In Our Hands: Native Photography, 1890 to Now

Frances Dorenbaum
Minneapolis Institute of Art
October 22, 2023 –  January 14, 2024
In Our Hands: Native Photography, 1890 to Now, exhibition view, Minneapolis Institute of Art, 2024.
Photo: Sheila Regan
Minneapolis Institute of Art
October 22, 2023 –  January 14, 2024
As social and political polarities continue to widen, it is as urgent as ever to devote space to holding multiplicity. Art histories and museum practices, in both content and institutional governance, are no exception. This appeal necessitates an enduring commitment to decolonization, which as a methodology requires trust and collaboration. What might it look like, then, in an exhibition, to understand decolonization not as a buzzword or means to further division but as a coming together, a sharing of space and leadership, and a dedication to looking in different directions and building out a multi-perspectival history of existence?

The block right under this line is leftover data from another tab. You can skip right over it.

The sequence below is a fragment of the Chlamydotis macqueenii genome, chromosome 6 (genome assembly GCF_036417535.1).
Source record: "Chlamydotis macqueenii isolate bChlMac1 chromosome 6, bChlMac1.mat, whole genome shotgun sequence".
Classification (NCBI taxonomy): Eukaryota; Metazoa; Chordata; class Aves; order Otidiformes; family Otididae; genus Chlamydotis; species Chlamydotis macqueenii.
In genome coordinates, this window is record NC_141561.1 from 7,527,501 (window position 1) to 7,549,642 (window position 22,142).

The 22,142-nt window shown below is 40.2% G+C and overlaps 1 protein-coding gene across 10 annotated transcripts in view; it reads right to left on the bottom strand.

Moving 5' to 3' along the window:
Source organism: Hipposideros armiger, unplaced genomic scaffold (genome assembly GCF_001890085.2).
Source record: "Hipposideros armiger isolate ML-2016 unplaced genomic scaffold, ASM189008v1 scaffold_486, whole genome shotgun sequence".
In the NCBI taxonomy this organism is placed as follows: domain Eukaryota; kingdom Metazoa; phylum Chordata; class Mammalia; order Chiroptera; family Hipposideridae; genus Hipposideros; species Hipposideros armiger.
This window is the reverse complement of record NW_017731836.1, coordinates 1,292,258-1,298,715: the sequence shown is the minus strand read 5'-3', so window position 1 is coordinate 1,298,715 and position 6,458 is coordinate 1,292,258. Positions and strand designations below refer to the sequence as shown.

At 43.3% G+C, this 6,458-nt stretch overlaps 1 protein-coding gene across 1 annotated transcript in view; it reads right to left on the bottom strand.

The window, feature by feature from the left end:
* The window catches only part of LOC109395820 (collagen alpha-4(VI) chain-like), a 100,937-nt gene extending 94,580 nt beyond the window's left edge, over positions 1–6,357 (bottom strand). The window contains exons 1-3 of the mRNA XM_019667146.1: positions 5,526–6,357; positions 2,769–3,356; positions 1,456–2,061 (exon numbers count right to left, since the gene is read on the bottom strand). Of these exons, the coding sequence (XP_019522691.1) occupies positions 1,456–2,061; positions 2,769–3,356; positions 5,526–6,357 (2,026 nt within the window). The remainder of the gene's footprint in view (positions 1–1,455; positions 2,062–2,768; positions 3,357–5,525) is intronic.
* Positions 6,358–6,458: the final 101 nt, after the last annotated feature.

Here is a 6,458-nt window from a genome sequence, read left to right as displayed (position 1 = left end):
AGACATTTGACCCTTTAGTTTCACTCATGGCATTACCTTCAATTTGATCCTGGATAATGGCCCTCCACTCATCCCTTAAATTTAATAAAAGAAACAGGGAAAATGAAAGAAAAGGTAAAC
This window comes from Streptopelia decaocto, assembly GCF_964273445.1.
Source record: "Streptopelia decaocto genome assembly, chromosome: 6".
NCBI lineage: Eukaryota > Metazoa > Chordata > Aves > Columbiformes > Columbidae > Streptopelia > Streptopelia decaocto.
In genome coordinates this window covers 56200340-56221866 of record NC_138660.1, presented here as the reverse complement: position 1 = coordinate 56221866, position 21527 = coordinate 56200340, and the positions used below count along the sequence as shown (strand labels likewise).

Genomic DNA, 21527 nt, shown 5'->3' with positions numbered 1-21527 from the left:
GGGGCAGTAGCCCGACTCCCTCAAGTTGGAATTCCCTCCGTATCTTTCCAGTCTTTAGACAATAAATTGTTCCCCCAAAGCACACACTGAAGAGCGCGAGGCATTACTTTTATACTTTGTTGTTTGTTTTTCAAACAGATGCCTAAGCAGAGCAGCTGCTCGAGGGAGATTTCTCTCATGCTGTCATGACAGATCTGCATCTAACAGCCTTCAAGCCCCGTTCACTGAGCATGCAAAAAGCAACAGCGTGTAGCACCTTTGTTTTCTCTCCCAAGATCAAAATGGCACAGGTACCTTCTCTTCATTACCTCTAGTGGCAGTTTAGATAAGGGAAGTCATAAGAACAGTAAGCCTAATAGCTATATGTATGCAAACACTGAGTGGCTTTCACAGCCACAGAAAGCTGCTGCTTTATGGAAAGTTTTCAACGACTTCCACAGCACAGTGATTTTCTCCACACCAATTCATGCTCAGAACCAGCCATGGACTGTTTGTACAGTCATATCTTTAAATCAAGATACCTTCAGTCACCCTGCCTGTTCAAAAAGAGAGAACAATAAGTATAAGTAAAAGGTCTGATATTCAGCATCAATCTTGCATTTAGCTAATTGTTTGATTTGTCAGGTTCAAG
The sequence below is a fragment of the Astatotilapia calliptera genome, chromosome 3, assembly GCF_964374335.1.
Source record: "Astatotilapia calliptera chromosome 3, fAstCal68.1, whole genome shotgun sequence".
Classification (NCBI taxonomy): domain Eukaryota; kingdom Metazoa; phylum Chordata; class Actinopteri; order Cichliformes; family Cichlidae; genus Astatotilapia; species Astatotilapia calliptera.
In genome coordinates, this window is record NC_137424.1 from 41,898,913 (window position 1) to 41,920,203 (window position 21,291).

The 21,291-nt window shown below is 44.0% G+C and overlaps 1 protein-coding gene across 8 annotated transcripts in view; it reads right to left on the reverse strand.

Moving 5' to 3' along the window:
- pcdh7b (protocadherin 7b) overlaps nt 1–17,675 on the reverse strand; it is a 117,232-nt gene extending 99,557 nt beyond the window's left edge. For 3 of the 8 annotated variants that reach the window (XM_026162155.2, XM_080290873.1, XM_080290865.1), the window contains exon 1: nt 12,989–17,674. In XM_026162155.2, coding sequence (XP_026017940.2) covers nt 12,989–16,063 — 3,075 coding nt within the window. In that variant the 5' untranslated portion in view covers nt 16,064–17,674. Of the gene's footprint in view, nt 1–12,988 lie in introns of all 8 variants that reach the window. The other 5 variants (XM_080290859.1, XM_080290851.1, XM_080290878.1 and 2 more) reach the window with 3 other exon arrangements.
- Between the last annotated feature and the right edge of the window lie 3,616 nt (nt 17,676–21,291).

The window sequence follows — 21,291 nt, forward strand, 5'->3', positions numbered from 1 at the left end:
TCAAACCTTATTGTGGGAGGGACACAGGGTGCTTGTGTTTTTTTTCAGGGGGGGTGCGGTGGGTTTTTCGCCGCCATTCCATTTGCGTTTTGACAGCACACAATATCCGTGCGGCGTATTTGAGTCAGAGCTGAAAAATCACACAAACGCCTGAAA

In Our Hands: Native Photography, 1890 to Now, presented just across the border at the Minneapolis Institute of Art, offered a refreshing take on tackling this challenge. The exhibition centred Indigenous worldviews through lens-based work by 130 artists from across Turtle Island (including both Canada and the United States) — a major feat of collaboration by curators Jaida Grey Eagle (Oglala Lakota), Jill Ahlberg Yohe, and Casey Riley, along with an Indigenous Curatorial Council that included some of the exhibiting artists. It is particularly fitting that photography was the featured medium, as artist and Indigenous Curatorial Council member Dr. Jolene Rickard (Tuscarora Nation) has explained that “lens-based practices defined the twentieth century, and the emergence of Indigenous photographers was key in the current explosion of re-interpretation of pejorative photographic representations.”1 1 - Dr. Jolene Rickard, “Returning Home: Indigenous Art Creating the Path,” in Becoming Our Future: Global Indigenous Curatorial Practice, eds. Dr. Julie Nagam, Carly Lange, and Megan Tamati-Quennell (Winnipeg: ARP Books, 2020), 19. In other words, photography has played a central role in both limiting and expanding views of identity and culture.

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